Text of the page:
Is there a particular story or incident that inspired you to get involved in your work helping people who are homeless?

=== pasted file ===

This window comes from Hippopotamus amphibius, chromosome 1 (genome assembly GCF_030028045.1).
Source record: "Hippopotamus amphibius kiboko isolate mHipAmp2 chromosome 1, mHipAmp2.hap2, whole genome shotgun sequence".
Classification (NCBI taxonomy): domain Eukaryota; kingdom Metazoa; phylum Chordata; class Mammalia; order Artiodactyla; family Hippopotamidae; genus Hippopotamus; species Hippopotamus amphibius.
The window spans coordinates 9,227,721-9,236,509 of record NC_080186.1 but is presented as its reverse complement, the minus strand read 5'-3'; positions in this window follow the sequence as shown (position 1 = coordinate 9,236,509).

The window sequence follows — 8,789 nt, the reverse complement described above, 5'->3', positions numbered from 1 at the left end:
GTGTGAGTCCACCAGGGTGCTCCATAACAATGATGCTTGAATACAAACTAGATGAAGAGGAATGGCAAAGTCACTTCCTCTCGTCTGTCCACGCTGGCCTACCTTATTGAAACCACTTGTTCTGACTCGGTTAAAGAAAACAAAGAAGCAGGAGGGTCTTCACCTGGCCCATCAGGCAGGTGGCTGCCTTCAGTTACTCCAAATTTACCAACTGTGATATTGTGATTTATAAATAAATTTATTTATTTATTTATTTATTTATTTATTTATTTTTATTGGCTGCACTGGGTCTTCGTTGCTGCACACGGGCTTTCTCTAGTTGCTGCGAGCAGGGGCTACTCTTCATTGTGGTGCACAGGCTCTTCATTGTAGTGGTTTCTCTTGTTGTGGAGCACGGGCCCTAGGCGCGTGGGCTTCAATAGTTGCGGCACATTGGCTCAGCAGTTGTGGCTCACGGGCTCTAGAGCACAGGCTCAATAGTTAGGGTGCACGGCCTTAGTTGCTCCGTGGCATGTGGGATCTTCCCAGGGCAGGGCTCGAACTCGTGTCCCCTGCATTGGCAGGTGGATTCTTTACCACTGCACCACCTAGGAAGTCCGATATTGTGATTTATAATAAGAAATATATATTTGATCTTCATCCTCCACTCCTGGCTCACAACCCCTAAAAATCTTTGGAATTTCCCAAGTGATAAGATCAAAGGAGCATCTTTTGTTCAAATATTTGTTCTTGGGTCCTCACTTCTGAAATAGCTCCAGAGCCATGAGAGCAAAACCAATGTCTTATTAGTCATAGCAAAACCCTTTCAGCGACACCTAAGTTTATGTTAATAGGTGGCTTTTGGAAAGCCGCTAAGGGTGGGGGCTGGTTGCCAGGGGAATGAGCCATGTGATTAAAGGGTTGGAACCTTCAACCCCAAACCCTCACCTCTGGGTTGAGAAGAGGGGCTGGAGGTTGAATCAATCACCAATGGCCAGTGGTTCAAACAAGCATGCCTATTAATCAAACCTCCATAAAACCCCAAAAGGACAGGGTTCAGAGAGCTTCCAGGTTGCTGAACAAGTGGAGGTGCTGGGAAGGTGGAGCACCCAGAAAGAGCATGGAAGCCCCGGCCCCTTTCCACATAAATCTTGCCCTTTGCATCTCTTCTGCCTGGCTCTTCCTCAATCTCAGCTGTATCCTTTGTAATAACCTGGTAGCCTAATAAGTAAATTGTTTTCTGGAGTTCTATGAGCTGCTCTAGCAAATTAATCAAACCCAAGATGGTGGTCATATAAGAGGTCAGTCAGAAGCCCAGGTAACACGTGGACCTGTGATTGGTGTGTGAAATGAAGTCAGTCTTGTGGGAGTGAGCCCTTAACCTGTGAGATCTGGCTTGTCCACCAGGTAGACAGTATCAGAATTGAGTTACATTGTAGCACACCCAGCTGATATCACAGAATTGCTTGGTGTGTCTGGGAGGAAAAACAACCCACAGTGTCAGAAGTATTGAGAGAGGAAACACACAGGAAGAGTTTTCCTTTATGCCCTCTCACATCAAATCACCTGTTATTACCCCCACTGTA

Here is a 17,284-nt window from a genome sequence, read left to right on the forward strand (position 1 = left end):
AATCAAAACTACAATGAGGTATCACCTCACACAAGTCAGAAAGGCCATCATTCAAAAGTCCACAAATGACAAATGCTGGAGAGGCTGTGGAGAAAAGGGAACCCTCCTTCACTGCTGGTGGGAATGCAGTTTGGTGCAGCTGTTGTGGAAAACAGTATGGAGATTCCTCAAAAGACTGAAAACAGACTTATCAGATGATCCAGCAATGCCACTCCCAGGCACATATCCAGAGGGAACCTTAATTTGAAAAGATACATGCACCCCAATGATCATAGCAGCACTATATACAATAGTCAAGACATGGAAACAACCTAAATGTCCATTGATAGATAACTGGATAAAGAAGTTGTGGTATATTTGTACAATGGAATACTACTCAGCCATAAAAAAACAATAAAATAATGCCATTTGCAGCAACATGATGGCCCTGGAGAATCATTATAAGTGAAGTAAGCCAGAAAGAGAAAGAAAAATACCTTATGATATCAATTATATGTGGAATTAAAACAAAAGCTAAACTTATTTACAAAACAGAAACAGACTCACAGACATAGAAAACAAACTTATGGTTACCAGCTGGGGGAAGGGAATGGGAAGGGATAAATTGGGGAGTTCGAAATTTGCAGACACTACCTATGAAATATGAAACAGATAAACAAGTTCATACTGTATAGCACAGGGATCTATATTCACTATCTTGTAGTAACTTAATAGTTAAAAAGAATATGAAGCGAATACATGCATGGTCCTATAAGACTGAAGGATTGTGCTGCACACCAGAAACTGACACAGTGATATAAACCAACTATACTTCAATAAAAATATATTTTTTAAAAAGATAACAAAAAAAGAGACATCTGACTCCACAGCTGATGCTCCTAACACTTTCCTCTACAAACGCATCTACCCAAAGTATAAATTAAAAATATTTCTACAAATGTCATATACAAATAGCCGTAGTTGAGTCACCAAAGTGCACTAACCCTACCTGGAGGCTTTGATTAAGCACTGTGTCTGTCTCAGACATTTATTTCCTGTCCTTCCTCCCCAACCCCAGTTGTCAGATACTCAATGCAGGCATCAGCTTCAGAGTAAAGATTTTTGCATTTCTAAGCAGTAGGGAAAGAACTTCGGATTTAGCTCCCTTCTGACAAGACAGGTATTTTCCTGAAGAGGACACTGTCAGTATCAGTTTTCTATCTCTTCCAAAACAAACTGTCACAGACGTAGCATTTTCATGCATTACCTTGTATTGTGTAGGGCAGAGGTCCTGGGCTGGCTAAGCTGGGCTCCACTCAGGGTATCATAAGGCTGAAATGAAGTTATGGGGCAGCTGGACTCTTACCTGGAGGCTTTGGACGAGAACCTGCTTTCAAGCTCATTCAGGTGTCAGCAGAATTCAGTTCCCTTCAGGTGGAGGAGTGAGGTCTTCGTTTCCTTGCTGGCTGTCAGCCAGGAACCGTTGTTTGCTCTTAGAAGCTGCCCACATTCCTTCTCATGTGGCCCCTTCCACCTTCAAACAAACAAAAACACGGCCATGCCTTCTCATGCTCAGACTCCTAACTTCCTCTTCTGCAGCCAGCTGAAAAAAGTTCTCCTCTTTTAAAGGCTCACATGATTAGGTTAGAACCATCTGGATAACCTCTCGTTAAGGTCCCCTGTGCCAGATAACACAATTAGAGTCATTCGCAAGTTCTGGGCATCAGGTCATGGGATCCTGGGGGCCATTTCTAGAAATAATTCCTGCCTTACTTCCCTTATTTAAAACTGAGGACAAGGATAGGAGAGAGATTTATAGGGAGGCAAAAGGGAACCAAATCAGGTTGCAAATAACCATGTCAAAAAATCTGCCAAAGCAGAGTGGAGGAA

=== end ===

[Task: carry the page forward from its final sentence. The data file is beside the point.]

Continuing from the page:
A true story comes to my mind about a homeless woman who I so desperately wanted to get into an apartment. With the help of others, we got furniture for the apartment: a bed and dresser for the bedroom, and a kitchen table. We bought towels, sheets, a vacuum, broom, and literally, all the items it takes to make a house a home. We were so excited and pleased with how all of us worked together for the good of this person. We had dinner for her the first night she was in her new apartment, and we rejoiced on her behalf. She seemed pleased but quiet. We checked in a few days later and noticed no food had been cooked, and the bed was without the sheets, pillow and blankets we had provided. We asked, “How are you sleeping here?” She said, “Good!” Then, we saw all the blankets in a nest on the floor. Little did we know that the nest was a pattern of comfort for her, and later, we learned the bed meant bad things to her because of her past experiences. We left dismayed, but we kept a close watch on our homeless, now placed in a home, friend. The next few days, we took turns stopping by. We thought a kitten might help her feel more love, so we got one and all the fun toys, food, etc. She liked it, she said. We stopped by once again with excitement to see her and her kitten. When we arrived, we noticed bottles of beer and wine, and the house looked torn-up. There was no kitten in sight. We were afraid to ask what had happened. We waited to hear but she said nothing about the kitten. The blankets were on the floor still, the bed was unmade with nothing on it, and she was drunk, crying, and very upset. Never in a million years would we have guessed that our loving intentions drove her to such high stress that she went back to drinking after being sober for over a year. We didn’t know the kitten’s needs were more than she could handle, so she had put the kitten outside, walked to the store, and returned to the homeless-heart pattern to find the comfort that was so familiar. The bed was a reminder of a childhood of sexual abuse and the home drove her to drink. You see, first things first! We learned that you have to heal the homeless heart, the brokenness from within, before a home is a place where the heart can dwell.